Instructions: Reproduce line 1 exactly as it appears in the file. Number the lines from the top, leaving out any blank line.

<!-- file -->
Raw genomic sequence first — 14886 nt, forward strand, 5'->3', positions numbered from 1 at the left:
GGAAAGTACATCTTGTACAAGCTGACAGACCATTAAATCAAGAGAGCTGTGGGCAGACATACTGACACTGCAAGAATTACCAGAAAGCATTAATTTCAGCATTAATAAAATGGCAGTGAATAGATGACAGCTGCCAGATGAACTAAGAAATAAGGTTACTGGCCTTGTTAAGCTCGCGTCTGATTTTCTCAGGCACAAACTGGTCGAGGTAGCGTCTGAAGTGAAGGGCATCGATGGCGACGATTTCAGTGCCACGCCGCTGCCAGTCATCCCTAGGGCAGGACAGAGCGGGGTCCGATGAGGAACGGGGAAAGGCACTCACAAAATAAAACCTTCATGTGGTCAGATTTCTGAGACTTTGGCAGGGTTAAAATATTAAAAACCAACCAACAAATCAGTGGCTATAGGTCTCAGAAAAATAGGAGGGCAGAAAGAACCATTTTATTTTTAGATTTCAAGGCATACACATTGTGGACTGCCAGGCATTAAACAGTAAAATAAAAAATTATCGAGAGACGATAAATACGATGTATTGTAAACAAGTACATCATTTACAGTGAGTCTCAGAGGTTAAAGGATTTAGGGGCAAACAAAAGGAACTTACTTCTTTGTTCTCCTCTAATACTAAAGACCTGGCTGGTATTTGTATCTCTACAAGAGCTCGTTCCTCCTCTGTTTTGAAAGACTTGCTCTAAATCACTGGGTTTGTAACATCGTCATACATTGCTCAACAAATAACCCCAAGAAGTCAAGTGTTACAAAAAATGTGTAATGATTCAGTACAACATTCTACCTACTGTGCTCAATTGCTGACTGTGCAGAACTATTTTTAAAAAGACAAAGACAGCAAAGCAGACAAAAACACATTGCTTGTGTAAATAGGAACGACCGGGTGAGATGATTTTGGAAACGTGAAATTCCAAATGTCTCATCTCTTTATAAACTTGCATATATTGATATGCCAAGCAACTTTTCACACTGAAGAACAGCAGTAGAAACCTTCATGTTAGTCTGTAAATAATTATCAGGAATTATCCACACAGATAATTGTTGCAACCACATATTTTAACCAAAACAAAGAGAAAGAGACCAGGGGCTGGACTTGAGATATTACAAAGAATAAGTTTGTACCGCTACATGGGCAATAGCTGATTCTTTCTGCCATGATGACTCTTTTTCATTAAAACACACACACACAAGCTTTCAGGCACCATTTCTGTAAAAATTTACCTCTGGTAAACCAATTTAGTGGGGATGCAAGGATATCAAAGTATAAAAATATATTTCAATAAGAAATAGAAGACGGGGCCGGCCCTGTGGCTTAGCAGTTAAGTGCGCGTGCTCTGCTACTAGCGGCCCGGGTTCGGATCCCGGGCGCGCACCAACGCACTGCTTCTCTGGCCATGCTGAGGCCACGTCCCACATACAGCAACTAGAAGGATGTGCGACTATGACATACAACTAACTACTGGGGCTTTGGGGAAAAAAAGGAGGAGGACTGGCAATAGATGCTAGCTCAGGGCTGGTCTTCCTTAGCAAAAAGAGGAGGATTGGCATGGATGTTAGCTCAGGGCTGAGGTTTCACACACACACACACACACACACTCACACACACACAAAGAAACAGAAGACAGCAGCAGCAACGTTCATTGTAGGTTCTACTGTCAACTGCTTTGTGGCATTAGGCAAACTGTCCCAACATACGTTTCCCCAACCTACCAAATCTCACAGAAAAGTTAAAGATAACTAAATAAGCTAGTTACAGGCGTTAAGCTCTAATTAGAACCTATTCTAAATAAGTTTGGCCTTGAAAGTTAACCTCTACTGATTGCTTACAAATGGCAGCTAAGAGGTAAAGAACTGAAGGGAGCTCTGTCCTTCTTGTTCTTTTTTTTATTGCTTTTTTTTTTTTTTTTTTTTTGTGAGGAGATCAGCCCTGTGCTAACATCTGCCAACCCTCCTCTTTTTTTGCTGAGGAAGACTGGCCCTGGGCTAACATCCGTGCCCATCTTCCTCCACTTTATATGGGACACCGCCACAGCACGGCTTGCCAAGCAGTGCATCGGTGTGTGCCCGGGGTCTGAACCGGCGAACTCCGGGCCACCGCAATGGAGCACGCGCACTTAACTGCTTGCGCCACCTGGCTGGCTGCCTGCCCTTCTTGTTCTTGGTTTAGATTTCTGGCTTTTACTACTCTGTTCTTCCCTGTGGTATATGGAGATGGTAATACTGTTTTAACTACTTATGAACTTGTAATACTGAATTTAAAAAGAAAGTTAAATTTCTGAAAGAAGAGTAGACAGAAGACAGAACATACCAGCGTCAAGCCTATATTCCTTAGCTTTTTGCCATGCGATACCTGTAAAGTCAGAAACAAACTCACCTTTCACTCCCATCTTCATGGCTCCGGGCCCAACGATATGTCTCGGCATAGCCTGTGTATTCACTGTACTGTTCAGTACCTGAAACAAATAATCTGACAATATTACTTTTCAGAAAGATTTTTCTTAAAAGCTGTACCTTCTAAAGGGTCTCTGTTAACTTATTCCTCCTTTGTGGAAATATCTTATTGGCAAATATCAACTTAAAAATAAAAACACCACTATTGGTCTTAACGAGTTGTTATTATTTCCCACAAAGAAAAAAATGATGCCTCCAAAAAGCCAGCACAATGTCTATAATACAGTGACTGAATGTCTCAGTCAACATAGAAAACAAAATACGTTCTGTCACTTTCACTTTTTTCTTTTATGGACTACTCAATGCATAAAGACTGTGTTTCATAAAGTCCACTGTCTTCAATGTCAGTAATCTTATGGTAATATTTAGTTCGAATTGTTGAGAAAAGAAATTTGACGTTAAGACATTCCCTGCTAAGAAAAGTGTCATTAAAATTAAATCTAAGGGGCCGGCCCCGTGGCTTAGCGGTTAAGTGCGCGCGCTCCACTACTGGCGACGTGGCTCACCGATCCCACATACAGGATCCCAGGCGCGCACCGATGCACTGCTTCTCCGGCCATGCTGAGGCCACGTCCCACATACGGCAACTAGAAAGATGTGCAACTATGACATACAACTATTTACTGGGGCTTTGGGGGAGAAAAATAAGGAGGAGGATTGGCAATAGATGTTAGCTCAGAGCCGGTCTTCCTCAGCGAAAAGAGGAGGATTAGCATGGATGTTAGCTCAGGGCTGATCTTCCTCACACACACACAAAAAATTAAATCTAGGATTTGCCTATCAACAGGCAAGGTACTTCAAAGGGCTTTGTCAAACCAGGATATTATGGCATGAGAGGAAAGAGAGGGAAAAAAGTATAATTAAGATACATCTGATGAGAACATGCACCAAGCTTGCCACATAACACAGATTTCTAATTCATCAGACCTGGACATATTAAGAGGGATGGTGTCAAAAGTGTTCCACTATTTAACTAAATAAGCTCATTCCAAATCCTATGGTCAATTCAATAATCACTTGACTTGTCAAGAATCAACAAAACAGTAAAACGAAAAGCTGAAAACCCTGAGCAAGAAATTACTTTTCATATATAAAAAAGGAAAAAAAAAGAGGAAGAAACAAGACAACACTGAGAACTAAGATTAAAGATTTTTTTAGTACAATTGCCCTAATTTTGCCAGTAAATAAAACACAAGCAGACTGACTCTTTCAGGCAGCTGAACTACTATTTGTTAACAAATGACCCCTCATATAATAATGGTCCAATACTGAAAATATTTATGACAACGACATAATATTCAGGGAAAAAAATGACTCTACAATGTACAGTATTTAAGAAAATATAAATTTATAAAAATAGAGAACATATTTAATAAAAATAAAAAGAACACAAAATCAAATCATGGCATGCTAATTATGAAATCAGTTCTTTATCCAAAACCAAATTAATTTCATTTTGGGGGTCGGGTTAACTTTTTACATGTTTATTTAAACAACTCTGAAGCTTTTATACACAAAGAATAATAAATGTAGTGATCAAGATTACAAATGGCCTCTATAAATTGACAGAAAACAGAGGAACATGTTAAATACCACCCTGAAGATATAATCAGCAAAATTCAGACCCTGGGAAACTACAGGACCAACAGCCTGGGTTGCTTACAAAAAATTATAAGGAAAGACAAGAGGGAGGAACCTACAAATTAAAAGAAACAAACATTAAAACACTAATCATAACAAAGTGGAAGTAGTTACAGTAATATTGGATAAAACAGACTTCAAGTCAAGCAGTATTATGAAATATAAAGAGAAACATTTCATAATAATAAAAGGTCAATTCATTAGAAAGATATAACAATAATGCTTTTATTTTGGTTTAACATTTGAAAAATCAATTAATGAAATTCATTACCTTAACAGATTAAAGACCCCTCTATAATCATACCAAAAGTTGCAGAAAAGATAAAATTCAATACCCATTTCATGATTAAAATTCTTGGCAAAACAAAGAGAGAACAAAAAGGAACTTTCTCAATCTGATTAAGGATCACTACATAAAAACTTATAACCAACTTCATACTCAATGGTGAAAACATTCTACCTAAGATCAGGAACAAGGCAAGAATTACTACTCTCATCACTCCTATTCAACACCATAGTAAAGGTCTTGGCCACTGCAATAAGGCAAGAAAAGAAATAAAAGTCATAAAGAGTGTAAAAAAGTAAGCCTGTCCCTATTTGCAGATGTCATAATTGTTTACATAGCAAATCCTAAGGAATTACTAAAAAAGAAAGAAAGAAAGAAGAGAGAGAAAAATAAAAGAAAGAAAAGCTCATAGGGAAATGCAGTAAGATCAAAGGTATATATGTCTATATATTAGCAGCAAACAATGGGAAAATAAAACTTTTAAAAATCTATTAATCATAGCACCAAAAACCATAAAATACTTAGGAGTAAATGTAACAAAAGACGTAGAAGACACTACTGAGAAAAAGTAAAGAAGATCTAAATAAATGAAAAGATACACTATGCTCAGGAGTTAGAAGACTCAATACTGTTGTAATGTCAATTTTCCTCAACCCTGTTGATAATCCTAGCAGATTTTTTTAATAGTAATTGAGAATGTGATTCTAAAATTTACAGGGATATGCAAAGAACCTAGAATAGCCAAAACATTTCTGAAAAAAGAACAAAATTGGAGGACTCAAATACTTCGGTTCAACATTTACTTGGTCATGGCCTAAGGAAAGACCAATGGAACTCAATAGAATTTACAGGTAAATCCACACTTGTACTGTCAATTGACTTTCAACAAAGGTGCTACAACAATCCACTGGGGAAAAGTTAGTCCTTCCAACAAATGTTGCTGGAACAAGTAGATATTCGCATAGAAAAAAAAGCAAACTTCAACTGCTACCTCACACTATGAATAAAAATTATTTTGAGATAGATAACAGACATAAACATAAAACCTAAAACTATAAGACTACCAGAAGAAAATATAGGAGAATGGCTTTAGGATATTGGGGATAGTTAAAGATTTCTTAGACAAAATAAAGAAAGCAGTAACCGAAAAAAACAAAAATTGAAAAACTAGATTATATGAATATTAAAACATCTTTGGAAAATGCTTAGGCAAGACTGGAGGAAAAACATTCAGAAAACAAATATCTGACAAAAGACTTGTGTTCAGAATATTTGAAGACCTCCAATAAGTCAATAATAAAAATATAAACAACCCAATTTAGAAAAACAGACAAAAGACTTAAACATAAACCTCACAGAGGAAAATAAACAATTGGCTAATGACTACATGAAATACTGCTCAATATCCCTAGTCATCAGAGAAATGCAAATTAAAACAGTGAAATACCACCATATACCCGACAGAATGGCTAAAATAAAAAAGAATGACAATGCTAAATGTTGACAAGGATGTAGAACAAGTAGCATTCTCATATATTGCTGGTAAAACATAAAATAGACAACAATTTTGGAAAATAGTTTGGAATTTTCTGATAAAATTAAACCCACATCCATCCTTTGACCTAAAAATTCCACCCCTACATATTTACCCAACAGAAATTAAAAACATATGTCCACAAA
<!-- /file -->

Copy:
Raw genomic sequence first — 14886 nt, forward strand, 5'->3', positions numbered from 1 at the left: